This equation indicates that the conjugate poles $$p, p^*$$ lay in the left half of the $$s$$-plane. The length of the line segment from the origin to pole $$p$$ represents the natural frequency $$\omega_n$$ and the angle of the imaginary axis with that line is $$\arcsin$$ of the attenuation $$\zeta$$. [MIT-me]

Unit Step Response

Multiplication of the Laplace transform of the unit step function, $$\Gamma(s)$$, with the transfer function $$\eqref{eq:case3a_transferpoles}$$ gives the unit step response $$Y(s)$$.

\begin{align} Y(s)&=\Gamma(s)\cdot H(s)\nonumber \\ &= \frac{1}{s}\cdot K\frac{1}{(s-p)(s-p^\ast)}\nonumber \\ &= K\frac{1}{s(s-p)(s-p^\ast)} \end{align} \label{eq:case3a_multiplication}

Using Heaviside, split this equation partial fractions that can be found in the Laplace Transform table

$$Y(s)=K\frac{1}{s(s-p)(s-p^\ast)} \equiv \frac{c_0}{s}+\frac{c_1}{s-p}+\frac{c_2}{s-p^\ast} \label{eq:case3a_heaviside}$$

Substitute $$K=p\cdot p^\ast$$ in the pole equations and use Heaviside’s cover up method to find the constants $$c_{0,1,2}$$.

$$\begin{gather} \left\{ \begin{array}{cclclcc} c_0 &=& \left.\frac{p\,p^*}{(s-p)(s-p^*)}\right|_{s=0} &=& 1 \\ c_1 &=& \left.\frac{p\,p^*}{s(s-p^*)}\right|_{s=p} &=& \frac{p^*}{p-p^*} \\ c_2 &=& \left.\frac{p\,p^*}{s(s-p)}\right|_{s=p^*} &=& \frac{p}{p^*-p} &\equiv& {c_1}^* \end{array} \right. \label{eq:case3a_constants} \end{gather}$$

The constants $$c_1$$ and $$c_2$$ are complex conjugates of each other since they are equivalent except for the sign on the imaginary part. To highlight this, substitute the values for the poles from $$\eqref{eq:sigmaomegad}$$ and write these constants in polar notation

\begin{align} c_1&=\frac{p^*}{p-p^\ast} =\frac{-\sigma-j\omega_d}{(-\sigma+j\omega_d)-(-\sigma-j\omega_d)}\nonumber\\ &=\frac{-\sigma-j\omega_d}{j2\omega_d} =\frac{j(\sigma+j\omega_d)}{j(-j2\omega_d)} =\frac{j\sigma-\omega_d}{2\omega_d}\nonumber\\ &=\frac{1}{2\omega_d}\left(-\omega_d+j\sigma\right)\overset{Euler}\Rightarrow\nonumber\\ &=\frac{|p|}{2\omega_d}\,e^{j\varphi}, \mathrm{\ where\ } \left\{\begin{aligned} |p|&=\sqrt{{\omega_d}^2+\sigma^2}\mathrm{\ and\ }\nonumber\\ \varphi&=\arctan\left(\frac{\sigma}{-\omega_d}\right)+\pi \end{aligned}\right.\label{eq:case3a_c2polar} \\ c_2&={c_1}^\ast=\frac{|p|}{2\omega_d}\,e^{-j\varphi}\label{eq:case3a_c3polar} \end{align}

The unit step response $$y(t)$$ follows from the inverse Laplace transform of $$\eqref{eq:case3a_heaviside}$$, substituting $$c_{0,1,2}$$ from $$\eqref{eq:case3a_constants}$$, $$\eqref{eq:case3a_c2polar}$$ and $$\eqref{eq:case3a_c3polar}$$.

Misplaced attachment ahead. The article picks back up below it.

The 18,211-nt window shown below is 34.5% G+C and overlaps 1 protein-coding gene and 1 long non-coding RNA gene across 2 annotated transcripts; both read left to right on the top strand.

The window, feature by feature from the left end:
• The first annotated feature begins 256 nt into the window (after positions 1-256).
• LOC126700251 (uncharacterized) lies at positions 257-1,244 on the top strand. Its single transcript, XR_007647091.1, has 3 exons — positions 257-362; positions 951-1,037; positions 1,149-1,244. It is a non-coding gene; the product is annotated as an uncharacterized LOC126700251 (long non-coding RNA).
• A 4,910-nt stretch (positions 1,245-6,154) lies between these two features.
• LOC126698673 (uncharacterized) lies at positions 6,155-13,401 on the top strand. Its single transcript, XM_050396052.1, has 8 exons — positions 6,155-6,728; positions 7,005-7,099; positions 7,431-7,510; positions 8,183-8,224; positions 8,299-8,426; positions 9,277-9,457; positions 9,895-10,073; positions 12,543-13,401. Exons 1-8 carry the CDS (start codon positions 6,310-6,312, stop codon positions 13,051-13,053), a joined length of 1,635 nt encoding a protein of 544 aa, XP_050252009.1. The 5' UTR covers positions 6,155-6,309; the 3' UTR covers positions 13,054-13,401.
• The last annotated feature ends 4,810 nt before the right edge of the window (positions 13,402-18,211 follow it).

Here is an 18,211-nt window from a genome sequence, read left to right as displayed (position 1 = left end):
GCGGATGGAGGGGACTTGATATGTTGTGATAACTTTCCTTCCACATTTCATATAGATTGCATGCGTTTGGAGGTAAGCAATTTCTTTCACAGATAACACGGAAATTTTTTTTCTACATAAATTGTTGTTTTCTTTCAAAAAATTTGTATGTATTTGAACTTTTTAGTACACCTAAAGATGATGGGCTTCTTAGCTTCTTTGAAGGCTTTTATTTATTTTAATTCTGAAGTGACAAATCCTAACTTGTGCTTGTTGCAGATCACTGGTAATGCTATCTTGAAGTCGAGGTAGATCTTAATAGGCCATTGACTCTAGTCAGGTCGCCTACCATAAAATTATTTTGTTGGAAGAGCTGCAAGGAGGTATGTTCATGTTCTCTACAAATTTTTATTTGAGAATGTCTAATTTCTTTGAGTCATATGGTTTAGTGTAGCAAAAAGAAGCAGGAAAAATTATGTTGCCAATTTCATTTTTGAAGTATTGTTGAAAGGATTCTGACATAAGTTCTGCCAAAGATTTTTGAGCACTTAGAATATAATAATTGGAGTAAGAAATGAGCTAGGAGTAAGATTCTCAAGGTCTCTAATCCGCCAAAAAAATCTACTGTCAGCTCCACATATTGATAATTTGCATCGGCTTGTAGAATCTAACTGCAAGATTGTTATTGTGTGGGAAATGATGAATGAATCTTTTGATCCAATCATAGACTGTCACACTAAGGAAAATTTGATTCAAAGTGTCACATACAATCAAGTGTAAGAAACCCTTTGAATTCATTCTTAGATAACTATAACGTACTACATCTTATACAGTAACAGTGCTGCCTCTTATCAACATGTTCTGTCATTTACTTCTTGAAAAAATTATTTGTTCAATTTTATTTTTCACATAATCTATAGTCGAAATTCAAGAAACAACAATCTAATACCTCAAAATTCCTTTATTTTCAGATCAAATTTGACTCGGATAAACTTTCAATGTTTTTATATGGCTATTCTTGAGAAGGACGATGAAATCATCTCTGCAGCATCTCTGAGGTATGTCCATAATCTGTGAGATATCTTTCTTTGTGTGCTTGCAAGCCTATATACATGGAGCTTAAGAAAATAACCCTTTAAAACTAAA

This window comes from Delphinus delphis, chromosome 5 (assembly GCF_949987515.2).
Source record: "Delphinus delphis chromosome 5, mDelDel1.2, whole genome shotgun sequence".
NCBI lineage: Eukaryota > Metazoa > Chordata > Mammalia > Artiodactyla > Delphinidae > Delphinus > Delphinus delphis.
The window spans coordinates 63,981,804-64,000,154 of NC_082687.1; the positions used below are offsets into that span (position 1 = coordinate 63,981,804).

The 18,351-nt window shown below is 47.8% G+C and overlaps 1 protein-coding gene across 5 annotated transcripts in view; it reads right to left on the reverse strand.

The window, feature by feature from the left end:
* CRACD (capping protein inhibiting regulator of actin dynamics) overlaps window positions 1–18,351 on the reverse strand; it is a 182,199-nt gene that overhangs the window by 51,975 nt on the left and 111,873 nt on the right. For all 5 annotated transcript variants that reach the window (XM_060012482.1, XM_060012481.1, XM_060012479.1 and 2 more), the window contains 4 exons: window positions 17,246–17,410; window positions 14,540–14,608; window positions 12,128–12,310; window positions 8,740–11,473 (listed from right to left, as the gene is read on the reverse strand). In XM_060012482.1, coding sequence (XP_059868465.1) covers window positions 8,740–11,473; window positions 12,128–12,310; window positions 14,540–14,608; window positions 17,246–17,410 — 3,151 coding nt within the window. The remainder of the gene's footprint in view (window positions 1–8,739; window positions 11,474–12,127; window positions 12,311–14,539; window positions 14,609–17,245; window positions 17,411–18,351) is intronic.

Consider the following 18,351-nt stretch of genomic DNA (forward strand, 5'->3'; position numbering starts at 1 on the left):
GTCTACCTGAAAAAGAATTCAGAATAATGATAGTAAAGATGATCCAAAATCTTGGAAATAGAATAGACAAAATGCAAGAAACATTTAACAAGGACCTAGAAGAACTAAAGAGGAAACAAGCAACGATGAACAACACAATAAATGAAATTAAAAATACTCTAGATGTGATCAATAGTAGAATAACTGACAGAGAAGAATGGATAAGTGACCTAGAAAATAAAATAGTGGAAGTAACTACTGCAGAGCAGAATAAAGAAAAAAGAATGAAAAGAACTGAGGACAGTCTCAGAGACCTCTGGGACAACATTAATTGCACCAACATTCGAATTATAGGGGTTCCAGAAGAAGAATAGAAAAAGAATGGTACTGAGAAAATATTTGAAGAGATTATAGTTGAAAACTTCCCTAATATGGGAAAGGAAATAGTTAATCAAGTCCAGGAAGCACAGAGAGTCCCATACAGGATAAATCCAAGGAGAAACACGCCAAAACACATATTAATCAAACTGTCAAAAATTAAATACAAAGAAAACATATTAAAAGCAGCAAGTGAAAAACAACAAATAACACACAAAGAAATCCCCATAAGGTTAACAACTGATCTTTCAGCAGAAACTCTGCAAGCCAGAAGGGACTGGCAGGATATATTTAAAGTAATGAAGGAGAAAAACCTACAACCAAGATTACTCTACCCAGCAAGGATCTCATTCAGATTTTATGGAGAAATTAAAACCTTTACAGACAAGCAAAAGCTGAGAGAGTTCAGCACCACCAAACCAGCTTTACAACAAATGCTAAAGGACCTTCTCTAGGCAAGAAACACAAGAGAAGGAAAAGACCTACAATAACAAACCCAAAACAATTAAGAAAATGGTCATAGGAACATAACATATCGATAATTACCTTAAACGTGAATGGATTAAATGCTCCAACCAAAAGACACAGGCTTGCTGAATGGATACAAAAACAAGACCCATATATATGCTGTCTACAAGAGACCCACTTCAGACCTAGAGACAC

\begin{align} y(t)&= \mathcal{L}^{-1}\left\{\frac{c_0}{s}\right\}+\mathcal{L}^{-1}\left\{\frac{c_1}{s-p}\right\}+\mathcal{L}^{-1}\left\{\frac{c_2}{s-p^*}\right\} & t\geq0\nonumber\\ &=c_0+c_1e^{pt}+c_2e^{p^*t} \overset{\mathrm{subst\ consts}}\Rightarrow &t\geq0\nonumber \\ &=1+\frac{|p|}{2\omega_d}\,e^{j\varphi}e^{(-\sigma+j\omega_d)t}+\frac{|p|}{2\omega_d}\,e^{-j\varphi}e^{(-\sigma-j\omega_d)t} &t\geq0\nonumber \\ &=1+\frac{|p|}{\omega_d}\ e^{-\sigma t}\ \underbrace{\frac{ e^{j(\omega_d t+\varphi)}+e^{-j(\omega_d t+\varphi)}}{2}}_{\text{Euler identity for cosine}} &t\geq0 \end{align}

Apply the Euler identify for cosine, and reference $$|p|$$ and $$\varphi$$ from equation $$\eqref{eq:case3a_c2polar}$$ and $$\eqref{eq:case3a_c3polar}$$, $$\sigma$$ and $$\omega_d$$ from equation $$\eqref{eq:sigmaomegad}$$ and $$\zeta$$ and $$\omega_n$$ from $$\eqref{eq:case3a_transferpoles}$$

$$\shaded{ y(t) = \left( 1+\frac{|p|}{\omega_d}e^{-\sigma t}\cos(\omega_d t+\varphi) \right)\gamma(t) } \label{eq:case3a_usr}$$

Where

\begin{aligned} |p|&=\sqrt{{\omega_d}^2+\sigma^2}\\ \omega_d&=\omega_n\sqrt{1-\zeta^2}\\ \sigma&=\omega_n\zeta\\ \omega_n&=\sqrt{\frac{1}{LC}}\\ \zeta&=\frac{R}{2}\sqrt{\frac{C}{L}}\\ \varphi&=\pi-\arctan\frac{\sigma}{\omega_d} \end{aligned} \label{eq:case3a_usr_where}

The graph shows the response for different values of $$R$$. This underdamped circuit oscillates, with the amplitude exceeding that of the input ($$1$$).

For the extreme case, where $$R=0$$, the response becomes $$\left(1-cos(\omega_n t)\right)\gamma(t)$$, oscillating with an amplitude reaching twice the input ($$1$$).

Frequency Response

The frequency response $$y_{ss}(t)$$ is defined as the steady state response to a sinusoidal input signal

$$u(t)=\sin(\omega t)\,\gamma(t)$$

We can rewrite the transfer functionby substituting the poles from $$\eqref{eq:sigmaomegad}$$

\begin{align} H(s)&=K\frac{1}{(s-p)(s-p^\ast)} =K\frac{1}{s^2-s(p+p^\ast)+p\,p^\ast}\overset{\mathrm{subst\ }p,p\ast}\Rightarrow\nonumber\\ &=K\frac{1}{s^2-s( \omega_n\left(-\zeta + j\sqrt{1-\zeta^2}\right) + \omega_n\left(-\zeta – j\sqrt{1-\zeta^2}\right) )+p\,p^\ast}\overset{\mathrm{subst\ }pp^\ast={\omega_n}^2}\Rightarrow\nonumber\\ &=K\frac{1}{s^2-s\omega_n\left( \left(-\zeta \cancel{+j\sqrt{1-\zeta^2}}\right) + \left(-\zeta \cancel{-j\sqrt{1-\zeta^2}}\right) \right)+{\omega_n}^2}\nonumber\\ &=K\frac{1}{s^2+2\zeta\omega_n s +{\omega_n}^2}\label{eq:case3a_newhs} \end{align}

In Evaluating Transfer Functions, we derived the frequency response as